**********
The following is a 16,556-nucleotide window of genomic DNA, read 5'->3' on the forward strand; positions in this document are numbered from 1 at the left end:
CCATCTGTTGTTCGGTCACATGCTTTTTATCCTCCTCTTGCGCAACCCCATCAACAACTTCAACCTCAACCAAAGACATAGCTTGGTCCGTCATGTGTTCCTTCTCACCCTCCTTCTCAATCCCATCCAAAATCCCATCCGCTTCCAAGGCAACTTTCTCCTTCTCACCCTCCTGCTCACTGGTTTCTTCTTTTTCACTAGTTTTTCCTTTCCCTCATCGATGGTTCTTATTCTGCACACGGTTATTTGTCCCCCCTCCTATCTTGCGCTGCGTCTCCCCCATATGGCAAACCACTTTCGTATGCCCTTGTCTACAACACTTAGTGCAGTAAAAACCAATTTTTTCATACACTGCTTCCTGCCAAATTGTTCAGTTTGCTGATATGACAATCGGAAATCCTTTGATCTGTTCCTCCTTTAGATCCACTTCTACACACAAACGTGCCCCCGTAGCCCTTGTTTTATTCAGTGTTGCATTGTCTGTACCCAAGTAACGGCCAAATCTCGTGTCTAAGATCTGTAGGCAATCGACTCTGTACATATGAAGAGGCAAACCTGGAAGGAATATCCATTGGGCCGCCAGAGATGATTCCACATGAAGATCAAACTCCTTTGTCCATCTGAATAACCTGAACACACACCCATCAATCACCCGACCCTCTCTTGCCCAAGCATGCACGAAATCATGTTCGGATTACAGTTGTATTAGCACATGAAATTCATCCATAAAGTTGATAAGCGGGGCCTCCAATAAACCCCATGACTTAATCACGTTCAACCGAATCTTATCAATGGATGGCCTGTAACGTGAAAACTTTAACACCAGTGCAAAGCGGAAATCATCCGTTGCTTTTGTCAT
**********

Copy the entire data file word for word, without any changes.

The following is a 16,556-nucleotide window of genomic DNA, read 5'->3' on the forward strand; positions in this document are numbered from 1 at the left end:
CCATCTGTTGTTCGGTCACATGCTTTTTATCCTCCTCTTGCGCAACCCCATCAACAACTTCAACCTCAACCAAAGACATAGCTTGGTCCGTCATGTGTTCCTTCTCACCCTCCTTCTCAATCCCATCCAAAATCCCATCCGCTTCCAAGGCAACTTTCTCCTTCTCACCCTCCTGCTCACTGGTTTCTTCTTTTTCACTAGTTTTTCCTTTCCCTCATCGATGGTTCTTATTCTGCACACGGTTATTTGTCCCCCCTCCTATCTTGCGCTGCGTCTCCCCCATATGGCAAACCACTTTCGTATGCCCTTGTCTACAACACTTAGTGCAGTAAAAACCAATTTTTTCATACACTGCTTCCTGCCAAATTGTTCAGTTTGCTGATATGACAATCGGAAATCCTTTGATCTGTTCCTCCTTTAGATCCACTTCTACACACAAACGTGCCCCCGTAGCCCTTGTTTTATTCAGTGTTGCATTGTCTGTACCCAAGTAACGGCCAAATCTCGTGTCTAAGATCTGTAGGCAATCGACTCTGTACATATGAAGAGGCAAACCTGGAAGGAATATCCATTGGGCCGCCAGAGATGATTCCACATGAAGATCAAACTCCTTTGTCCATCTGAATAACCTGAACACACACCCATCAATCACCCGACCCTCTCTTGCCCAAGCATGCACGAAATCATGTTCGGATTACAGTTGTATTAGCACATGAAATTCATCCATAAAGTTGATAAGCGGGGCCTCCAATAAACCCCATGACTTAATCACGTTCAACCGAATCTTATCAATGGATGGCCTGTAACGTGAAAACTTTAACACCAGTGCAAAGCGGAAATCATCCGTTGCTTTTGTCAT